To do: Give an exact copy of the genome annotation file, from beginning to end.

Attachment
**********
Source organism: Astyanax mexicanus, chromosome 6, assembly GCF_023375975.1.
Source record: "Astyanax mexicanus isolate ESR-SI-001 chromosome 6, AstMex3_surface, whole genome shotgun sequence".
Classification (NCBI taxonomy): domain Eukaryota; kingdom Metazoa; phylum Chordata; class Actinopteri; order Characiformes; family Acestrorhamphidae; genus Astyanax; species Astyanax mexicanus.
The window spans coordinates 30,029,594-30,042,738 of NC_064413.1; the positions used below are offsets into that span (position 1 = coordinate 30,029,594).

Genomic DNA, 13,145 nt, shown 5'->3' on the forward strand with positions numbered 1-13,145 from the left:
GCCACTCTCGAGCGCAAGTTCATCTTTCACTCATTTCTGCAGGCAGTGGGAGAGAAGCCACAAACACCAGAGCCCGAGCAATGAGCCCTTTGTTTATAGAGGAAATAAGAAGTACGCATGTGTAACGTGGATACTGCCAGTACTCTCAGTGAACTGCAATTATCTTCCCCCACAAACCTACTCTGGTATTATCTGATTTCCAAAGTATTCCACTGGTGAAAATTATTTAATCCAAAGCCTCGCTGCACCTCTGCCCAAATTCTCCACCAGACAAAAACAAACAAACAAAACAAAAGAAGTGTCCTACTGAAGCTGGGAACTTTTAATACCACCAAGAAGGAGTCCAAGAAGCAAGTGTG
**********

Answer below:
Source organism: Astyanax mexicanus, chromosome 6, assembly GCF_023375975.1.
Source record: "Astyanax mexicanus isolate ESR-SI-001 chromosome 6, AstMex3_surface, whole genome shotgun sequence".
Classification (NCBI taxonomy): domain Eukaryota; kingdom Metazoa; phylum Chordata; class Actinopteri; order Characiformes; family Acestrorhamphidae; genus Astyanax; species Astyanax mexicanus.
The window spans coordinates 30,029,594-30,042,738 of NC_064413.1; the positions used below are offsets into that span (position 1 = coordinate 30,029,594).

Genomic DNA, 13,145 nt, shown 5'->3' on the forward strand with positions numbered 1-13,145 from the left:
GCCACTCTCGAGCGCAAGTTCATCTTTCACTCATTTCTGCAGGCAGTGGGAGAGAAGCCACAAACACCAGAGCCCGAGCAATGAGCCCTTTGTTTATAGAGGAAATAAGAAGTACGCATGTGTAACGTGGATACTGCCAGTACTCTCAGTGAACTGCAATTATCTTCCCCCACAAACCTACTCTGGTATTATCTGATTTCCAAAGTATTCCACTGGTGAAAATTATTTAATCCAAAGCCTCGCTGCACCTCTGCCCAAATTCTCCACCAGACAAAAACAAACAAACAAAACAAAAGAAGTGTCCTACTGAAGCTGGGAACTTTTAATACCACCAAGAAGGAGTCCAAGAAGCAAGTGTG